William T. Fryer, 80, professor-emeritus of the George Washinton University law school, died of pneumonia Friday at his home in Bethesda.
Prof. Fryer was born in Colora, Md., in Cecil County. He served in the Marine Corps in World War I and then came to Washington as a student at the Georgetown University School of Foreign Service. He graduated from George Washington University in 1922 and earned his law degree there in 1924. In the following year, he earned a doctorate in law at Yale University.
After a year in a private practice in Baltimore, Prof. Fryer began his teaching career at George Washington. His subjects were evidence, personal property, public utilities and legal methods and legal systems. This last was a first-year course designed to introduce students to how the law and the courts work and how they have developed.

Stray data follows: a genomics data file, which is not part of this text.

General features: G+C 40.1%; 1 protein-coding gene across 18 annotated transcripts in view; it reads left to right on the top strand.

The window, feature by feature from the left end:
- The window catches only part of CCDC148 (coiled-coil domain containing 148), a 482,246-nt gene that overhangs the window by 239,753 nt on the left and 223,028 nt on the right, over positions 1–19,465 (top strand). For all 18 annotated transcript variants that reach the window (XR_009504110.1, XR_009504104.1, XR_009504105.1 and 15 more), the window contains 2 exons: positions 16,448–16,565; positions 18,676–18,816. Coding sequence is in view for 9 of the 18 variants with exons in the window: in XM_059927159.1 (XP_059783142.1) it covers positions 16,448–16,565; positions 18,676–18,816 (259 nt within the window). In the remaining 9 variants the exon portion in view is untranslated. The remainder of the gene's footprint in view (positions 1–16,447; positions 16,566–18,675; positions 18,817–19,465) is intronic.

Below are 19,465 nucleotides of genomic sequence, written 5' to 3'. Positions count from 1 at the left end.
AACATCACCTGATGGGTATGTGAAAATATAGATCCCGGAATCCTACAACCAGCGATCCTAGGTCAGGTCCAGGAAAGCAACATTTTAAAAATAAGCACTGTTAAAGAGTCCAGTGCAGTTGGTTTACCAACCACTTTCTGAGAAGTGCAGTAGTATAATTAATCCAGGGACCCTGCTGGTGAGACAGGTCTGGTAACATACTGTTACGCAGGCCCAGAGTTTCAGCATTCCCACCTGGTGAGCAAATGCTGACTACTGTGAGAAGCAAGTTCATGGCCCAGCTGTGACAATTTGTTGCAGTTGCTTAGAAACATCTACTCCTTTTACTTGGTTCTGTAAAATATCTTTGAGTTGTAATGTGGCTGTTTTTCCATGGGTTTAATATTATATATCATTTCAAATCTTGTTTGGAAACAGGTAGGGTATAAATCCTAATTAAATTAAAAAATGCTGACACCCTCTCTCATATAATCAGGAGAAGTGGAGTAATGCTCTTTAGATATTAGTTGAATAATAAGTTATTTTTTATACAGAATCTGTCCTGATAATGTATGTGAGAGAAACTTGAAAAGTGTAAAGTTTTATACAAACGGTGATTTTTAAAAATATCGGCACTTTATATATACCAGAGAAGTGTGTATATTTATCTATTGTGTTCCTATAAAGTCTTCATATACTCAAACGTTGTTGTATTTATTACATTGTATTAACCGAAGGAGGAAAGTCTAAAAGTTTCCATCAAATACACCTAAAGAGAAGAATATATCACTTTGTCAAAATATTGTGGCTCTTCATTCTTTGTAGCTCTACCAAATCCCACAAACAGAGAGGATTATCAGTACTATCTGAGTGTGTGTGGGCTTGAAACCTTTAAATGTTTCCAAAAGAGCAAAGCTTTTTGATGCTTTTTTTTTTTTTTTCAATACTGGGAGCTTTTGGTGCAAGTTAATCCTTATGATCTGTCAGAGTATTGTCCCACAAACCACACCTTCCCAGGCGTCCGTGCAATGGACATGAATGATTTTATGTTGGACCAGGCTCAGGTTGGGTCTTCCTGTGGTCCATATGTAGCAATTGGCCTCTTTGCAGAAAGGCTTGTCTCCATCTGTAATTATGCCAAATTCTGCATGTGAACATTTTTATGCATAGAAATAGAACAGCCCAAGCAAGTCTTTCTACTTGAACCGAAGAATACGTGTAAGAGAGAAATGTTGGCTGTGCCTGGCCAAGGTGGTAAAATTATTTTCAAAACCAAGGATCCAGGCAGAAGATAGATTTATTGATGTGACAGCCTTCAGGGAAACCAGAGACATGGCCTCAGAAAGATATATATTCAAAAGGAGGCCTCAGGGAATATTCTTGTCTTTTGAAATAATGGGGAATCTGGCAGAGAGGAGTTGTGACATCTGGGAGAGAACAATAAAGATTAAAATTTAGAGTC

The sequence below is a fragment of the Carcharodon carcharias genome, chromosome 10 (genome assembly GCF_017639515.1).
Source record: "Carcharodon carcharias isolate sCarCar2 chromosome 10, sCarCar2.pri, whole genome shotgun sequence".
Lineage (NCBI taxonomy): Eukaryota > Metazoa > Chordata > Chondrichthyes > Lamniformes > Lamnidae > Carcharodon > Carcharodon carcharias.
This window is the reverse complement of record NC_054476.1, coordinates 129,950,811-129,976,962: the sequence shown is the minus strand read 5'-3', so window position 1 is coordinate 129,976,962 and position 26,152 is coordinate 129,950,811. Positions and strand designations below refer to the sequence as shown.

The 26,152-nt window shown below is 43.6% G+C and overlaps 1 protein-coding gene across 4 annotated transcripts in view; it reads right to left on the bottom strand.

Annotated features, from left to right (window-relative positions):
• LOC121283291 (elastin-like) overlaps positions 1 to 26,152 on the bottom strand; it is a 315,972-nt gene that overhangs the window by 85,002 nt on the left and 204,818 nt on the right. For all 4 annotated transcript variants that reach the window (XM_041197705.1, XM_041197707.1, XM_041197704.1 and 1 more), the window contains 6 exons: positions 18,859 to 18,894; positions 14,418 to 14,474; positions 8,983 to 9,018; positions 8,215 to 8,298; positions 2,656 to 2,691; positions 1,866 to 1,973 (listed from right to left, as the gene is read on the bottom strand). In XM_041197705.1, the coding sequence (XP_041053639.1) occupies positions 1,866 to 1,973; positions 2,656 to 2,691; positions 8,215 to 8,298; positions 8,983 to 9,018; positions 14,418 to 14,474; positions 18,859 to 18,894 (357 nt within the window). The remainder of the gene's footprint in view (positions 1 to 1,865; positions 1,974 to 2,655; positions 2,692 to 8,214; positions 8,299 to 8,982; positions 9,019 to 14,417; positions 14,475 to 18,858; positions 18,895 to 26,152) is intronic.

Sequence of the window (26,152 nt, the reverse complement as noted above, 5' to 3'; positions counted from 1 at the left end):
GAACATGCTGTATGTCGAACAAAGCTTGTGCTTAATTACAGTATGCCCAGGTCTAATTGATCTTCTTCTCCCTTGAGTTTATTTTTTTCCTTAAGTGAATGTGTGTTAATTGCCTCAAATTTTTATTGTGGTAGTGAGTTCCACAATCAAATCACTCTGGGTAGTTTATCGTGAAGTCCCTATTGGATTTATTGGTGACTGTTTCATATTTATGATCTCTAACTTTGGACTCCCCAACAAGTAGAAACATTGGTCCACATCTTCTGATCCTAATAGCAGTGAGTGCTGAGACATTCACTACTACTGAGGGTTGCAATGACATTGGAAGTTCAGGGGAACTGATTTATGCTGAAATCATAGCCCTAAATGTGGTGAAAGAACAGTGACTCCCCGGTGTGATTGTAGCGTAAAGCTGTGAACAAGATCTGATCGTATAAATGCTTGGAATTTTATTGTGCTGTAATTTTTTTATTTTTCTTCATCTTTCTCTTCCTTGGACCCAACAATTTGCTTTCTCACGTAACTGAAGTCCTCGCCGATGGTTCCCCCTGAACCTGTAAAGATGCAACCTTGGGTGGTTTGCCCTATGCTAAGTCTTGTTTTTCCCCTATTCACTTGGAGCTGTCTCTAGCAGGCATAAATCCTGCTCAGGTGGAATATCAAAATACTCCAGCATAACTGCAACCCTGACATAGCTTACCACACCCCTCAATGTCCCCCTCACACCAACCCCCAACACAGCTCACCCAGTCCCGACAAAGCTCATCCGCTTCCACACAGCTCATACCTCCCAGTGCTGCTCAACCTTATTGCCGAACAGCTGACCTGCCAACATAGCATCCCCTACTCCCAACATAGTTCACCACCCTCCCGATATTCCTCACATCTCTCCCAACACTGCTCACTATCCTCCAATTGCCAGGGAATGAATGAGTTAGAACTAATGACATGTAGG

Prof. Fryer was the author of several textbooks, including "Selected Readings on Evidence and Trial," which was published in 1957, and "Readings on the Study of Law and the Anglo-American Legal System," which he wrote with Prof. C. D. Benson and which was published in 1937. Prof. Fryer also wrote "Cases and Materials on Legal Method and Legal Systems," which was published in separate editions in 1949 and 1950.
During World War Ii, Prof. Fryer was on leave from GW to serve as a lieutenant colonel in the office of the Marine Corps Judge Advocate General.
He retired from George Washington in 1965 and was named professor-emeritus on that occasion. He taught at the school for an additional year and later was a visiting professor at Washington & Lee University, the University of Arkansas, Hastings University in San Francisco, and the University of Baltimore.
Prof. Fryer was a member of the Bethesda Presbyerian Church and the Edgemoor Civic Association, to which he contributed legal advice. He also was a member of Phi Delta Phi, a legal fraternity.
Survivors include his wife, Betty, whom he married in 1932, of Bethesda; a daughter, Mary Doerfer, of Shellmare, Ecuador; a son, William T. Iii, of Vermillion, S.D.; two sisters, Violette Lincoln and Mrs. A. F. DeCourtenay, both of Upper Montclair, N.J., and six grandchildren.